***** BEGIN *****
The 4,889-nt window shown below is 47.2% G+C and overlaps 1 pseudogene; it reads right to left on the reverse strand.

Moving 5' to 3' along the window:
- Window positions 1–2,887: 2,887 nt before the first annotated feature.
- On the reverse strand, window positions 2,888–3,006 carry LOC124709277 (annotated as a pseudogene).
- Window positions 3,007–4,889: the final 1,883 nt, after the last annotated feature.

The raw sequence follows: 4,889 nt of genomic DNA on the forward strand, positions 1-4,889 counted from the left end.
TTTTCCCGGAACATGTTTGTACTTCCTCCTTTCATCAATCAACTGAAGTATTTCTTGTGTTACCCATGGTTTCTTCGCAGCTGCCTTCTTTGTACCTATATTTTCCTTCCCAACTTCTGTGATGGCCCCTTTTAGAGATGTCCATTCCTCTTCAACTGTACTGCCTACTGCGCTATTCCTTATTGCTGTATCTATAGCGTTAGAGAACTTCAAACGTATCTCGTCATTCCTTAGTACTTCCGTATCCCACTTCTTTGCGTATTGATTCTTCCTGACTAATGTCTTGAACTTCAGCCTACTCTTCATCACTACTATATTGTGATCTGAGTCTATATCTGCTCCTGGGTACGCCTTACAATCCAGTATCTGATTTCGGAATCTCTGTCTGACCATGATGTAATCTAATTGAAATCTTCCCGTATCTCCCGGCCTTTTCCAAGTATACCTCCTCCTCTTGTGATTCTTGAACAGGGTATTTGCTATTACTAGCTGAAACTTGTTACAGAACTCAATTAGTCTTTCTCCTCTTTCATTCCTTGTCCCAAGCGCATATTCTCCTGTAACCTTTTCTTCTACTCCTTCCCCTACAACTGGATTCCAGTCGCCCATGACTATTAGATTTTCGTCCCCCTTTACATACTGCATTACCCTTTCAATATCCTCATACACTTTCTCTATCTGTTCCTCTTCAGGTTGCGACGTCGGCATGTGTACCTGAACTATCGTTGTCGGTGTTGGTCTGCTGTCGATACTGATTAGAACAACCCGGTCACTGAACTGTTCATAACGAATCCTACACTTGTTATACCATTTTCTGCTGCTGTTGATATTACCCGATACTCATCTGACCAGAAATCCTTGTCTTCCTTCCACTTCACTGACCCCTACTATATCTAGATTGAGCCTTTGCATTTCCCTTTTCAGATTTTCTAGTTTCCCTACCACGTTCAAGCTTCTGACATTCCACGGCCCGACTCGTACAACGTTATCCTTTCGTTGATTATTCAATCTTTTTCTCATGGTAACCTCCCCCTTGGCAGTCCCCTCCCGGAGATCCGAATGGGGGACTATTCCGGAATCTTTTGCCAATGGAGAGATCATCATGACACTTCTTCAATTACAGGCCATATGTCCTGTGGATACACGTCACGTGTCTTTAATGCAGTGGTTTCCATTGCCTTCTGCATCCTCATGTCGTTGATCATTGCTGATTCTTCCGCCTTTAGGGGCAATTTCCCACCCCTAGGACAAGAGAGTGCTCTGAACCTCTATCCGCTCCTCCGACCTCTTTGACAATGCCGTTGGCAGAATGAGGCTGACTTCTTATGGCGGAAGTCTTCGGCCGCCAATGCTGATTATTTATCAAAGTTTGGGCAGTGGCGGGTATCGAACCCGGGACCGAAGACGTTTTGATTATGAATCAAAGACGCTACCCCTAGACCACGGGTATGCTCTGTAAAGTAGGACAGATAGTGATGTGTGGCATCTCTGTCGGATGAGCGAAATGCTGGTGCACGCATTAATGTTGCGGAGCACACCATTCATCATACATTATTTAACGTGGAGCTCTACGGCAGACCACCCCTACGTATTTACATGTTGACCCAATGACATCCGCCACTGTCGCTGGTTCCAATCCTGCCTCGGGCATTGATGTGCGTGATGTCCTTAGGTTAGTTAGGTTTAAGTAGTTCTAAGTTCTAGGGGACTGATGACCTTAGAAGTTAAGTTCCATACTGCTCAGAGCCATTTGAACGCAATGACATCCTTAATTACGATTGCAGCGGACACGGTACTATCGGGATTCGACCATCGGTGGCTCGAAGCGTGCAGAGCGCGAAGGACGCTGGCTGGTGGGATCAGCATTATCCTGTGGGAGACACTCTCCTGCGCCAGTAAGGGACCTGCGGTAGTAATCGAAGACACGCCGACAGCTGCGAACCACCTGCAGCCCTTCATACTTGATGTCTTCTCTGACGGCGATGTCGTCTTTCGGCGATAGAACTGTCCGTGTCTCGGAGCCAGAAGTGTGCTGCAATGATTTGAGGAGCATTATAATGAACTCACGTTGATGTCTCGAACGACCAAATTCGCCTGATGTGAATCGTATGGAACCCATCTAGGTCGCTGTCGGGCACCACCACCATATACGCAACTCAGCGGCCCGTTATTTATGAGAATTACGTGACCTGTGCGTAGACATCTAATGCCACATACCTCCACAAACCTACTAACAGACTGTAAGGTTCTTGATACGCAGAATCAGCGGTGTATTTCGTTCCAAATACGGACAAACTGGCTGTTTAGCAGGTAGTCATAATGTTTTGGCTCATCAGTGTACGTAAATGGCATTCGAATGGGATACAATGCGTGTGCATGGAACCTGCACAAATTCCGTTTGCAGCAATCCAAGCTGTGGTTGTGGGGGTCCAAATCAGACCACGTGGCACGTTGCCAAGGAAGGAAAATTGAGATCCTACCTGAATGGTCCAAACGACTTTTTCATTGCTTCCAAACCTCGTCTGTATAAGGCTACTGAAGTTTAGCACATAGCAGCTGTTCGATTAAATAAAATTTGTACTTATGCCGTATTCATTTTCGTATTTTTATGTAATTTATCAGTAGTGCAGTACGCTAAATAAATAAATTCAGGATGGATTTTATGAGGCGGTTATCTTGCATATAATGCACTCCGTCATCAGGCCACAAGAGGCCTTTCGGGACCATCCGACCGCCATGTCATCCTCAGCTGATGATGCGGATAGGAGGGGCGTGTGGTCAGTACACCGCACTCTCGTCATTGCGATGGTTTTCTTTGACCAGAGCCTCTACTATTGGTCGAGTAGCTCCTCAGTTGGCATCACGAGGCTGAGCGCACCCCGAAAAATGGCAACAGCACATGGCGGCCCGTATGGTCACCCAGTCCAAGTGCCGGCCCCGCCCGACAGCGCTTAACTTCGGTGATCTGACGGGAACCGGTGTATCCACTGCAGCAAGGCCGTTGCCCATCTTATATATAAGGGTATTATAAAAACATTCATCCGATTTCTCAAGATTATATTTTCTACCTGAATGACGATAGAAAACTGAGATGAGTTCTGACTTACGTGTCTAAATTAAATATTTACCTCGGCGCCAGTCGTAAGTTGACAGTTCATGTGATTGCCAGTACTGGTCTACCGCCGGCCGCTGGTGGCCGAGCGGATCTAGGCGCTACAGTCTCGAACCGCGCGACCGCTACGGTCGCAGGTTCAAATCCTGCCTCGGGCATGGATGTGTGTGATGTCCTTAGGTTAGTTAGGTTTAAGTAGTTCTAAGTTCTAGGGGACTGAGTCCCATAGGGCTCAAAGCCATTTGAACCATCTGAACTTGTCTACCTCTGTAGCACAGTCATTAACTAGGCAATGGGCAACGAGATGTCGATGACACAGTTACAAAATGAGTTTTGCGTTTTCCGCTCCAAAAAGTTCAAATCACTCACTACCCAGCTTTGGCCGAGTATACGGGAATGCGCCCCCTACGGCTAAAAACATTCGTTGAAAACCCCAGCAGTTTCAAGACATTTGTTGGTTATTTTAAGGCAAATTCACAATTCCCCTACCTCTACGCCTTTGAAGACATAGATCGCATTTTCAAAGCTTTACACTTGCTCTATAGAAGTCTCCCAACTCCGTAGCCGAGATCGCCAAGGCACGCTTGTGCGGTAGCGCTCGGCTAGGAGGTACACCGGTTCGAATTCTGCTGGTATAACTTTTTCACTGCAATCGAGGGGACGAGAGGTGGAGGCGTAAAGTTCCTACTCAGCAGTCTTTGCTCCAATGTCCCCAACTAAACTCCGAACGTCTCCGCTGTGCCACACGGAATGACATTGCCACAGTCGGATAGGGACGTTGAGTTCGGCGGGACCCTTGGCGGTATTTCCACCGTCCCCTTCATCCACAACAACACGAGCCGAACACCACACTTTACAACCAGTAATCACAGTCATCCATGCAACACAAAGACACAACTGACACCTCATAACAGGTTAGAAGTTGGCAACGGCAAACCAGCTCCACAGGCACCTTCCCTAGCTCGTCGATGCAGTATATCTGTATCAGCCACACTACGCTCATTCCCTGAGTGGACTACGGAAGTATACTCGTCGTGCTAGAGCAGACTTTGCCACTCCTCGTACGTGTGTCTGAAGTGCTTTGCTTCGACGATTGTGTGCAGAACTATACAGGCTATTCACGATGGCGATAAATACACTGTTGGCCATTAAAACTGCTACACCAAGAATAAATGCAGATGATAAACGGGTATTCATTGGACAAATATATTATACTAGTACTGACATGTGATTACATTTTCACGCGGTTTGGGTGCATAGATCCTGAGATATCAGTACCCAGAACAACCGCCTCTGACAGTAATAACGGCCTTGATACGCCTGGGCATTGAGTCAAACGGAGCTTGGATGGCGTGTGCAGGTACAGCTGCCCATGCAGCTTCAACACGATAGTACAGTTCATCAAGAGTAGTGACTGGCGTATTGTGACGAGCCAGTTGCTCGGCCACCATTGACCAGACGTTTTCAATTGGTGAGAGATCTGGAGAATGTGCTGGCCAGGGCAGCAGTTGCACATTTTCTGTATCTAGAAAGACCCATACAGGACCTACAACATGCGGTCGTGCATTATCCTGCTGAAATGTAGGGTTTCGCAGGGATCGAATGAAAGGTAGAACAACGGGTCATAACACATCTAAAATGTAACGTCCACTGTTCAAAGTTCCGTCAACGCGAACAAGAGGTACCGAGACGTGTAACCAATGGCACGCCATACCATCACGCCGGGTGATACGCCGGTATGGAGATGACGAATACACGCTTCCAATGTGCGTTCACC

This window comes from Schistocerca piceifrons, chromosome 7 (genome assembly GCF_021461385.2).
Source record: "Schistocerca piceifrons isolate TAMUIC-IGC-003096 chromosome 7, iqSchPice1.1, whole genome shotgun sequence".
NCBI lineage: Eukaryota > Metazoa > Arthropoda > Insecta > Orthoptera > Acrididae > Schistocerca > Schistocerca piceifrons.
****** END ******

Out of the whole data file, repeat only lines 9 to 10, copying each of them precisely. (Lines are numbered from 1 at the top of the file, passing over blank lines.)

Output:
Source record: "Schistocerca piceifrons isolate TAMUIC-IGC-003096 chromosome 7, iqSchPice1.1, whole genome shotgun sequence".
NCBI lineage: Eukaryota > Metazoa > Arthropoda > Insecta > Orthoptera > Acrididae > Schistocerca > Schistocerca piceifrons.